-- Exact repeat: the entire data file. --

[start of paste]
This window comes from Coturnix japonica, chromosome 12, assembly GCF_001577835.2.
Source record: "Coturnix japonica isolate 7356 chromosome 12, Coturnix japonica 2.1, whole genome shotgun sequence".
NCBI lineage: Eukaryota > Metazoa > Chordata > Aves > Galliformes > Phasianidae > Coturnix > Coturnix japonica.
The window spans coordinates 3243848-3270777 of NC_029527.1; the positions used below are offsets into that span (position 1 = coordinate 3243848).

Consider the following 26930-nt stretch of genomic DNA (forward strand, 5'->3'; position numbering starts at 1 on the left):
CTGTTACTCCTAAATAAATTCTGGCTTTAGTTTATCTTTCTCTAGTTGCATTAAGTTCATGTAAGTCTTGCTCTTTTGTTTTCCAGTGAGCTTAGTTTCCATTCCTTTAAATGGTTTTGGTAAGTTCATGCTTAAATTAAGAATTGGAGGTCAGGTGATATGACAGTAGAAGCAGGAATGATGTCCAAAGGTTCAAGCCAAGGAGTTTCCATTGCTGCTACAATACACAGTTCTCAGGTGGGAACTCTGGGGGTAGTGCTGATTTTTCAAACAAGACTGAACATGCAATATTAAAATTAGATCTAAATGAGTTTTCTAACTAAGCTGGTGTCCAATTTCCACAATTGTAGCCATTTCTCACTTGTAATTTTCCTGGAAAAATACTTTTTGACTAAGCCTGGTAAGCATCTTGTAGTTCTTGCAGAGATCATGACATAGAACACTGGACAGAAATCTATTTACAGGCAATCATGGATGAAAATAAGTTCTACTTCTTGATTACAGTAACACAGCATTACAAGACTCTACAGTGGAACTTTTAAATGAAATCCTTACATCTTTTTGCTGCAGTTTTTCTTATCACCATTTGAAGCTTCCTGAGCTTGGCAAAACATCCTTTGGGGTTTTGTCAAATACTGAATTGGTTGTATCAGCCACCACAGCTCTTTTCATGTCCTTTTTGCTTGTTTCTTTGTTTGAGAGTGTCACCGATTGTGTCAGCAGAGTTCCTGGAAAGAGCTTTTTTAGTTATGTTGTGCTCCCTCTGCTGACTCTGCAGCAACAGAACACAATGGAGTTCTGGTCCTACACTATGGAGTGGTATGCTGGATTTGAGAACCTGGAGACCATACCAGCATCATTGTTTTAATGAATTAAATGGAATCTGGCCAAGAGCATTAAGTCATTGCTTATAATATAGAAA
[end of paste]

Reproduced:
This window comes from Coturnix japonica, chromosome 12, assembly GCF_001577835.2.
Source record: "Coturnix japonica isolate 7356 chromosome 12, Coturnix japonica 2.1, whole genome shotgun sequence".
NCBI lineage: Eukaryota > Metazoa > Chordata > Aves > Galliformes > Phasianidae > Coturnix > Coturnix japonica.
The window spans coordinates 3243848-3270777 of NC_029527.1; the positions used below are offsets into that span (position 1 = coordinate 3243848).

Consider the following 26930-nt stretch of genomic DNA (forward strand, 5'->3'; position numbering starts at 1 on the left):
CTGTTACTCCTAAATAAATTCTGGCTTTAGTTTATCTTTCTCTAGTTGCATTAAGTTCATGTAAGTCTTGCTCTTTTGTTTTCCAGTGAGCTTAGTTTCCATTCCTTTAAATGGTTTTGGTAAGTTCATGCTTAAATTAAGAATTGGAGGTCAGGTGATATGACAGTAGAAGCAGGAATGATGTCCAAAGGTTCAAGCCAAGGAGTTTCCATTGCTGCTACAATACACAGTTCTCAGGTGGGAACTCTGGGGGTAGTGCTGATTTTTCAAACAAGACTGAACATGCAATATTAAAATTAGATCTAAATGAGTTTTCTAACTAAGCTGGTGTCCAATTTCCACAATTGTAGCCATTTCTCACTTGTAATTTTCCTGGAAAAATACTTTTTGACTAAGCCTGGTAAGCATCTTGTAGTTCTTGCAGAGATCATGACATAGAACACTGGACAGAAATCTATTTACAGGCAATCATGGATGAAAATAAGTTCTACTTCTTGATTACAGTAACACAGCATTACAAGACTCTACAGTGGAACTTTTAAATGAAATCCTTACATCTTTTTGCTGCAGTTTTTCTTATCACCATTTGAAGCTTCCTGAGCTTGGCAAAACATCCTTTGGGGTTTTGTCAAATACTGAATTGGTTGTATCAGCCACCACAGCTCTTTTCATGTCCTTTTTGCTTGTTTCTTTGTTTGAGAGTGTCACCGATTGTGTCAGCAGAGTTCCTGGAAAGAGCTTTTTTAGTTATGTTGTGCTCCCTCTGCTGACTCTGCAGCAACAGAACACAATGGAGTTCTGGTCCTACACTATGGAGTGGTATGCTGGATTTGAGAACCTGGAGACCATACCAGCATCATTGTTTTAATGAATTAAATGGAATCTGGCCAAGAGCATTAAGTCATTGCTTATAATATAGAAA